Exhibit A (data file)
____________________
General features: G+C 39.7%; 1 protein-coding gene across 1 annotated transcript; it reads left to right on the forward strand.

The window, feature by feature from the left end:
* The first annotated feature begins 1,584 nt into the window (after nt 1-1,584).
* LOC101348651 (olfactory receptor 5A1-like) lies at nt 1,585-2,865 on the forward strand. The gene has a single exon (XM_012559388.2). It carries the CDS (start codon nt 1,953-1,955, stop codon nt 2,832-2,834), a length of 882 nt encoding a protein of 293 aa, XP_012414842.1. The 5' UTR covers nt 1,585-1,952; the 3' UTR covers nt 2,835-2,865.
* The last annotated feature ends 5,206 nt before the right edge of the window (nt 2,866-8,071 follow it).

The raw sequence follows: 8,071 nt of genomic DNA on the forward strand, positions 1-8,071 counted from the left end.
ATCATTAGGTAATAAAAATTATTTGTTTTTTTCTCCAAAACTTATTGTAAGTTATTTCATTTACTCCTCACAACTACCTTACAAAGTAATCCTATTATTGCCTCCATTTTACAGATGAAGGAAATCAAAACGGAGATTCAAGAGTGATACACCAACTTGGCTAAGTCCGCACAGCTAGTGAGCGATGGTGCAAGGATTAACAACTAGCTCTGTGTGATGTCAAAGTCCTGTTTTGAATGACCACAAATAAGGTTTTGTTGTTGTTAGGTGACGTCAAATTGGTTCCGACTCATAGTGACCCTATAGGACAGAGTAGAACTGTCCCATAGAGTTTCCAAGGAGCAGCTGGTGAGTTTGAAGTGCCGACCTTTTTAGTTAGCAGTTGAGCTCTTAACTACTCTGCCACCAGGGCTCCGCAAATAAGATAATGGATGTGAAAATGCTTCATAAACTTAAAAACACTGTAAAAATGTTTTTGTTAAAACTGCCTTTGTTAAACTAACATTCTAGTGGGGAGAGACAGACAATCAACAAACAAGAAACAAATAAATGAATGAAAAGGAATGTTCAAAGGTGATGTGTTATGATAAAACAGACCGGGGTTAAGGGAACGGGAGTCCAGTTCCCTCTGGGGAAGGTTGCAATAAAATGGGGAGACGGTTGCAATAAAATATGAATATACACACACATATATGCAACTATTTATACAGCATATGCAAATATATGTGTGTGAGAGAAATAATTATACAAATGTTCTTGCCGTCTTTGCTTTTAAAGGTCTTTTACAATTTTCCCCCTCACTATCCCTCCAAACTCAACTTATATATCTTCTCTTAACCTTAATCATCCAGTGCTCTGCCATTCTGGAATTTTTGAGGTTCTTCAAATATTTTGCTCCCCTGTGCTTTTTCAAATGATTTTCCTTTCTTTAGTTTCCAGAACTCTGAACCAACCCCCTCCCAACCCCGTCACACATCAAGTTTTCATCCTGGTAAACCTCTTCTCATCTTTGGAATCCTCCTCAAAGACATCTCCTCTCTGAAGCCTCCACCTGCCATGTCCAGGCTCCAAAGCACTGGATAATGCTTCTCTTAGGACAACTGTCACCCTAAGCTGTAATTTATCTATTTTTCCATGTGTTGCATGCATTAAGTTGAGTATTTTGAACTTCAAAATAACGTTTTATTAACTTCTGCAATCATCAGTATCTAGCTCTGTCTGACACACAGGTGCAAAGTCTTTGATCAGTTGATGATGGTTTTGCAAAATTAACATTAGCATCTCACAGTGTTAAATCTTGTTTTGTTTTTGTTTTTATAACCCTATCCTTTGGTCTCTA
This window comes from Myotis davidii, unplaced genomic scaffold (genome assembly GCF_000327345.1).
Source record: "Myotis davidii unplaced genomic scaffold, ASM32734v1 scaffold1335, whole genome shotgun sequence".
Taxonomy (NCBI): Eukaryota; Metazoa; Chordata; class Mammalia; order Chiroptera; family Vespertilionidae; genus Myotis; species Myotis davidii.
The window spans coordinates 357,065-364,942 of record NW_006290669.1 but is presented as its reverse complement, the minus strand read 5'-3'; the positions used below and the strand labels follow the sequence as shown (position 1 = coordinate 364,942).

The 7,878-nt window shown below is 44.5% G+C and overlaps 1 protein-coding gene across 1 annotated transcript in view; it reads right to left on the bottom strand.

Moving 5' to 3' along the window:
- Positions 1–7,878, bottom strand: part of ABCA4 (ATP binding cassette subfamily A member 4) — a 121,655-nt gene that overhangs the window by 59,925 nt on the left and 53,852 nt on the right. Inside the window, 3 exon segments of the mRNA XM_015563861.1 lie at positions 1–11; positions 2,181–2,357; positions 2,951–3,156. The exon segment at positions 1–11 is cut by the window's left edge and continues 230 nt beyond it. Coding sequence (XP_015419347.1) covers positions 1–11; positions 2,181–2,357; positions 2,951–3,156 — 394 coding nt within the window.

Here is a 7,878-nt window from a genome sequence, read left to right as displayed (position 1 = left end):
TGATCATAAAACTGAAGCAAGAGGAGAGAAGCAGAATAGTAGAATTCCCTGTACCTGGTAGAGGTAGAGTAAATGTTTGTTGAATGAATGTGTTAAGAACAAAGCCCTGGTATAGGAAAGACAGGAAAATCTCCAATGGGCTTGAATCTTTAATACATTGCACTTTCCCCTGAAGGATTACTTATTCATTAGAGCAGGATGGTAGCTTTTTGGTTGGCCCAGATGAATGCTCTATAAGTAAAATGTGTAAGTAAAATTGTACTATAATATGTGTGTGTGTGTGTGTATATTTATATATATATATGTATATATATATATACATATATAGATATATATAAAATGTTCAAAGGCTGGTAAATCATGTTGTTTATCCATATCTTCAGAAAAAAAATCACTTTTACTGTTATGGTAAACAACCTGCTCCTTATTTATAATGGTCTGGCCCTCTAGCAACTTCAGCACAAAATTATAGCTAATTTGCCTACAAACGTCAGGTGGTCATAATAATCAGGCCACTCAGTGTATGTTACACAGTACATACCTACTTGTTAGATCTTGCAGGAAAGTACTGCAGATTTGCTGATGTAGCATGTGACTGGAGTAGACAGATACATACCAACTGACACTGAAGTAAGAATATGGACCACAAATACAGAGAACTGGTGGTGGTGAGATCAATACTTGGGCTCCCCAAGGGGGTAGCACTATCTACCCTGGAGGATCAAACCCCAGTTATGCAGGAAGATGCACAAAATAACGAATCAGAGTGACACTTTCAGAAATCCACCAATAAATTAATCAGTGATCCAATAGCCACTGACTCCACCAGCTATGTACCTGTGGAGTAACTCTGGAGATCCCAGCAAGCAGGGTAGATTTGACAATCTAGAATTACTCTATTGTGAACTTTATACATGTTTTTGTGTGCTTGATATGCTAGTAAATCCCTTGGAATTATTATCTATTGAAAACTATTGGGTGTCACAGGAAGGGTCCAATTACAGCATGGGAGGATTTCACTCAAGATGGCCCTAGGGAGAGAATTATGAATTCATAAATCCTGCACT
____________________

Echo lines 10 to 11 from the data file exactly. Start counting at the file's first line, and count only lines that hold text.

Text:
Taxonomy (NCBI): Eukaryota; Metazoa; Chordata; class Mammalia; order Chiroptera; family Vespertilionidae; genus Myotis; species Myotis davidii.
The window spans coordinates 357,065-364,942 of record NW_006290669.1 but is presented as its reverse complement, the minus strand read 5'-3'; the positions used below and the strand labels follow the sequence as shown (position 1 = coordinate 364,942).